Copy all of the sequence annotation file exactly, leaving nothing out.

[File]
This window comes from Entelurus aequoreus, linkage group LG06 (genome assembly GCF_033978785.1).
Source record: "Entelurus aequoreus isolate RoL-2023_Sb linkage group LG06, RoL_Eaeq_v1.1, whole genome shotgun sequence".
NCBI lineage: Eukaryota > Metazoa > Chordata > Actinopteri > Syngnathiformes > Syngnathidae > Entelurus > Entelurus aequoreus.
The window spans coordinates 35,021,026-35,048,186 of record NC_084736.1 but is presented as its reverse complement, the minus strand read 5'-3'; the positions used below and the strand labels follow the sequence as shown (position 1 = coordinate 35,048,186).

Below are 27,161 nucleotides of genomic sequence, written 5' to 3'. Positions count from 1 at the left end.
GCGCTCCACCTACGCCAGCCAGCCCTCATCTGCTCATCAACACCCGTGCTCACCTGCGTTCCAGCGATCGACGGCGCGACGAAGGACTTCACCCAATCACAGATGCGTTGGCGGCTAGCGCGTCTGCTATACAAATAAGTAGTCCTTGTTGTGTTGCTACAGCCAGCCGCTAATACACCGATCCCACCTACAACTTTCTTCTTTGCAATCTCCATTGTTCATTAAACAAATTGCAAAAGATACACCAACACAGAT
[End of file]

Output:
This window comes from Entelurus aequoreus, linkage group LG06 (genome assembly GCF_033978785.1).
Source record: "Entelurus aequoreus isolate RoL-2023_Sb linkage group LG06, RoL_Eaeq_v1.1, whole genome shotgun sequence".
NCBI lineage: Eukaryota > Metazoa > Chordata > Actinopteri > Syngnathiformes > Syngnathidae > Entelurus > Entelurus aequoreus.
The window spans coordinates 35,021,026-35,048,186 of record NC_084736.1 but is presented as its reverse complement, the minus strand read 5'-3'; the positions used below and the strand labels follow the sequence as shown (position 1 = coordinate 35,048,186).

Below are 27,161 nucleotides of genomic sequence, written 5' to 3'. Positions count from 1 at the left end.
GCGCTCCACCTACGCCAGCCAGCCCTCATCTGCTCATCAACACCCGTGCTCACCTGCGTTCCAGCGATCGACGGCGCGACGAAGGACTTCACCCAATCACAGATGCGTTGGCGGCTAGCGCGTCTGCTATACAAATAAGTAGTCCTTGTTGTGTTGCTACAGCCAGCCGCTAATACACCGATCCCACCTACAACTTTCTTCTTTGCAATCTCCATTGTTCATTAAACAAATTGCAAAAGATACACCAACACAGAT